There were some surprises though. Some players that dropped a bit farther than expected or climbed up the ladder to get taken four or five spots ahead of expectation. For instance, Josh Selby fell all the way down to 49 to Memphis, which is pretty remarkable. But the 49th overall pick is pretty unremarkable. So here are my biggest five draft night surprises:

1. Tristan Thompson, PF, Cleveland Cavaliers (4): Some prognosticators saw the Cavs going either with Jonas Valanciunas or Thompson here, especially with Kanter coming off the board to Utah at No. 3. But Thompson was mostly slated on big boards somewhere in the 7-10 region. The Cavs didn't necessarily reach on him, as they need more front court depth, but Thompson might've been available a couple slots lower as well.

I imagine the Cavs wanted Kanter and took their second choice with Thompson, but passing over Valanciunas is a bit surprising. The buyout issue for Valanciunas probably had a lot to do with it.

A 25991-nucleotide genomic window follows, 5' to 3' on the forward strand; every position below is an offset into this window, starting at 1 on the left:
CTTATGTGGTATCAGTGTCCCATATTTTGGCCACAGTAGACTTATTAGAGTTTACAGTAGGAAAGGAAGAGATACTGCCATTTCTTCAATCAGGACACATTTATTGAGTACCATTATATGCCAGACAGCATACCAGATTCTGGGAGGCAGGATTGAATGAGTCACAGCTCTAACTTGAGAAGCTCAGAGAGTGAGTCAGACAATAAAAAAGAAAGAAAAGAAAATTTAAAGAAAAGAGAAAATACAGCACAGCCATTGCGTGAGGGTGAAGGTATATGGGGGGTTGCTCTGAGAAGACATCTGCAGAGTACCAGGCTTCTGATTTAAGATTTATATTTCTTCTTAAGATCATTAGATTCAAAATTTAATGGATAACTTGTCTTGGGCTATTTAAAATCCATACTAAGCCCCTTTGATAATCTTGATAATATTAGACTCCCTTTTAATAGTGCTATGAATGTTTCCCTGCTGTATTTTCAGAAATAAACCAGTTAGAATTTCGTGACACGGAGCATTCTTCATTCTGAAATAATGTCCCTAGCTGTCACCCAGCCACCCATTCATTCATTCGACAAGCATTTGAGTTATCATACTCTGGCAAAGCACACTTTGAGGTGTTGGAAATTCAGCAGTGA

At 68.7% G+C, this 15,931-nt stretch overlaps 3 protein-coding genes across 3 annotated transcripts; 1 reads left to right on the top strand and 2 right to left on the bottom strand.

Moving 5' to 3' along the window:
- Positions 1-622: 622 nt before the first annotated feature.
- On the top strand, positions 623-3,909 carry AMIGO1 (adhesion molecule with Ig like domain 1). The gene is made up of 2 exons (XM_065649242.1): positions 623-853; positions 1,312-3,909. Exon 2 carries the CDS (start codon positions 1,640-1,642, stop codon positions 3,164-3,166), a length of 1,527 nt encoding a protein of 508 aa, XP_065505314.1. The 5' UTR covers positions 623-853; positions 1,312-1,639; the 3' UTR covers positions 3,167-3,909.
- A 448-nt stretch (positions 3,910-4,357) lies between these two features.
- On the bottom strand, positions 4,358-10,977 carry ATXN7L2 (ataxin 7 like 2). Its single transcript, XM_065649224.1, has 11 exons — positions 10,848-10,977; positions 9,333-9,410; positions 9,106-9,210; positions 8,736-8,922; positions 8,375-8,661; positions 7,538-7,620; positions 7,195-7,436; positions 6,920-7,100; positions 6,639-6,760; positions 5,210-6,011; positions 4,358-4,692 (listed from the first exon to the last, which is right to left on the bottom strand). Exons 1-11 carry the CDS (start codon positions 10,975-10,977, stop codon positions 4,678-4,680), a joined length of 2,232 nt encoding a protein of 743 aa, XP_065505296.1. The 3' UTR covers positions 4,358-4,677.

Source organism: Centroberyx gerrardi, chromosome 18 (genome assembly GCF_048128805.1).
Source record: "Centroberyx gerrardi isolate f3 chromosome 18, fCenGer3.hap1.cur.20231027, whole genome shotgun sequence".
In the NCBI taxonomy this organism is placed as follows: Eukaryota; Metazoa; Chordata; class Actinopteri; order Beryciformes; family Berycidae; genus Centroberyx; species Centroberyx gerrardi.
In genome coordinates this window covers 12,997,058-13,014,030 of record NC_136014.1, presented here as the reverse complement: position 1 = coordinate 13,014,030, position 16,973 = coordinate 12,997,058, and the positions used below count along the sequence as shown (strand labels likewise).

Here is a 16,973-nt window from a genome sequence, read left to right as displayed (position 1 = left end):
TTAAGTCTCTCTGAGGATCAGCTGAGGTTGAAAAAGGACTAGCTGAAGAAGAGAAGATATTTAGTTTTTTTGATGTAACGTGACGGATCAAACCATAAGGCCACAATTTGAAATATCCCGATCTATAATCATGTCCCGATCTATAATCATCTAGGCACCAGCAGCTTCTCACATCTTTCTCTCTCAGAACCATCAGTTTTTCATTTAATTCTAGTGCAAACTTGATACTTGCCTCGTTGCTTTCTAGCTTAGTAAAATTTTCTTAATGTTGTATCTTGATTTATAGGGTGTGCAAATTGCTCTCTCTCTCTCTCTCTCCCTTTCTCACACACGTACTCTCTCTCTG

2. Iman Shumpert, PG, New York Knicks (17): The Knicks were hoping homegrown point guard Kemba Walker would somehow free fall to them at 17, but instead, New York picked up Shumpert, a junior guard out of Georgia Tech. The Knicks contingent in the building promptly said, "Who?" and commenced booing.

It's not a bad pick by any means, as the Knicks need a player to groom behind Chauncey Billups, plus, he does offer a little size and athleticism. Shumpert is 6-6 and already a terrific defender, something the Knicks need more than a good scorer. But 17 is a bit high for Shumpert since most saw him as a late first-round guy. Chris Singleton, Kenneth Faried and Marshon Brooks were still on the board at 17,  so some are curious why New York passed them over for Shumpert.

3. Markieff Morris, F, Phoenix Suns (13): Sort of a minor surprise here, but most figured younger brother Marcus was the higher ranked prospect of the two. Naturally, I had to wonder if maybe Lon Babby and the Suns just mixed the two up here. (Twin joke!) It is relatively interesting that Markieff, born seven minutes ahead of Marcus, was picked one spot ahead, almost exactly seven minutes earlier. Some things are just meant to be.